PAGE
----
Sustained release or high levels of interleukin-1 (IL-1) and/or tumor necrosis factor (TNF), as observed after endotoxin challenge, can produce a variety of toxicities. Naturally occurring inhibitors to IL-1 and TNF, IL-1 receptor antagonist (IL-1ra) and soluble TNF receptor forms, have been detected. These proteins may function to buffer or limit the effects of these cytokines as part of a regulatory network. As part of a clinical trial of recombinant human interleukin-1β (rhIL-1β), serial plasma samples were obtained from 6 patients with metastatic melanoma treated with 30-min infusions of rhIL-1β for 5 consecutive days. The presence of circulating IL-1 receptor antagonist and soluble TNF binding proteins (TNF-R55-BP and TNF-R75-BP) were assessed. A maximum 86-fold increase for IL-1ra, a 7–8-fold increase for TNF-R55-BP, and a 2–3-fold increase for TNF-R75-BP were seen 2–4 h, 1 h, and 4 h, respectively, after rhIL-1β infusion. On each day of the treatment, the secretion of IL-1ra and release of TNF-R55-BP was observed, but there was no accumulation above baseline value for IL-1ra before each of the 5 daily infusions. Although there was a steady decrease of the 6-h postinfusion plasma levels for IL-1ra and TNF-R55-BP over the 5 treatment days, no increase of clinical side effects was noted. Two patients had measurable levels of TNF-α, but no correlation to TNF-binding proteins was observed. Our data show that early after rhIL-1β infusion the induction of IL-1ra secretion, as well as TNF-binding protein release, is observed.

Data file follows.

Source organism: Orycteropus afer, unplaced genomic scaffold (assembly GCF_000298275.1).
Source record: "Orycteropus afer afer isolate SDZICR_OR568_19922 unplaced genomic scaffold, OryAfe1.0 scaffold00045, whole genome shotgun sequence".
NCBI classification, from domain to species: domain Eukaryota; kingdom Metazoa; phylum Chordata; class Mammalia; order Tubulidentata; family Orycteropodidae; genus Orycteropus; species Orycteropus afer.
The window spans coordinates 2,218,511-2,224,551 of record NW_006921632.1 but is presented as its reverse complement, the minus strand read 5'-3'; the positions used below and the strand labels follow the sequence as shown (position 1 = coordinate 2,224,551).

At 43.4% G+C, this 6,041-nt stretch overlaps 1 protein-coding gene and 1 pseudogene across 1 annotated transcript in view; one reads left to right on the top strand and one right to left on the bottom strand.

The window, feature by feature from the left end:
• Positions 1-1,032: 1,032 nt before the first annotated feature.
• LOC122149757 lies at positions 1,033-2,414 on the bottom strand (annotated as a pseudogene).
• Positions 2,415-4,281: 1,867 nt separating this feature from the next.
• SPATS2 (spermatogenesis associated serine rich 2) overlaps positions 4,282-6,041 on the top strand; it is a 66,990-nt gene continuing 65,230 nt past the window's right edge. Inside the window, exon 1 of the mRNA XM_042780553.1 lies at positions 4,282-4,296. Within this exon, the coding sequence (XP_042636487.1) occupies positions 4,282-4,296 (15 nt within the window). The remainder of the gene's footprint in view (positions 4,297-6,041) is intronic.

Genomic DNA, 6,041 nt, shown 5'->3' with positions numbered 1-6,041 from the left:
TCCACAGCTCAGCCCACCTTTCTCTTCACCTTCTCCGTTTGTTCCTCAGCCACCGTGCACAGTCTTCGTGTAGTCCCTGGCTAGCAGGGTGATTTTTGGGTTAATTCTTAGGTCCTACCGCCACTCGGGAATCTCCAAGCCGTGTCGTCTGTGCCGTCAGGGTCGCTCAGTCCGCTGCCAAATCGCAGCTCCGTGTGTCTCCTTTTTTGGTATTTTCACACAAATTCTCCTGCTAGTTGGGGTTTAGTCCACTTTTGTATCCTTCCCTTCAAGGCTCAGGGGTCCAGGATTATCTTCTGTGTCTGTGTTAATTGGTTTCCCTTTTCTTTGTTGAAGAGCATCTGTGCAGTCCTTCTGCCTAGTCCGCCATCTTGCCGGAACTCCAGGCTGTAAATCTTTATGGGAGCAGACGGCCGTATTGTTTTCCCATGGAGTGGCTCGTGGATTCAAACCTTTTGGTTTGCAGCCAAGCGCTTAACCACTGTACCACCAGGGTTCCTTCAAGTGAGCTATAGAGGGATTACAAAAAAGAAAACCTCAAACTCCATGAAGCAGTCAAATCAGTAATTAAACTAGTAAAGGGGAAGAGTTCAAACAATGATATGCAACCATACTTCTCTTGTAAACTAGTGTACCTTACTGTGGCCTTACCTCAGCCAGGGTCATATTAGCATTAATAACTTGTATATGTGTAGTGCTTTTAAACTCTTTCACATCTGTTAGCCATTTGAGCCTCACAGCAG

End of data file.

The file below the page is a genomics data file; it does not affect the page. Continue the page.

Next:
This study was supported by NIH Grant RR00070 for the General Clinical Research Center at Stanford University Medical Center, CA-17963 to H. F. S., and a grant from Syntex Research, Palo Alto, CA. This study was supported in part by the Swedish Cancer Foundation. M. J. B. was supported by a grant from the Krebsliga beider Basel, Switzerland. F. M. T. is a Clinical Investigator, Department of Veterans Affairs.

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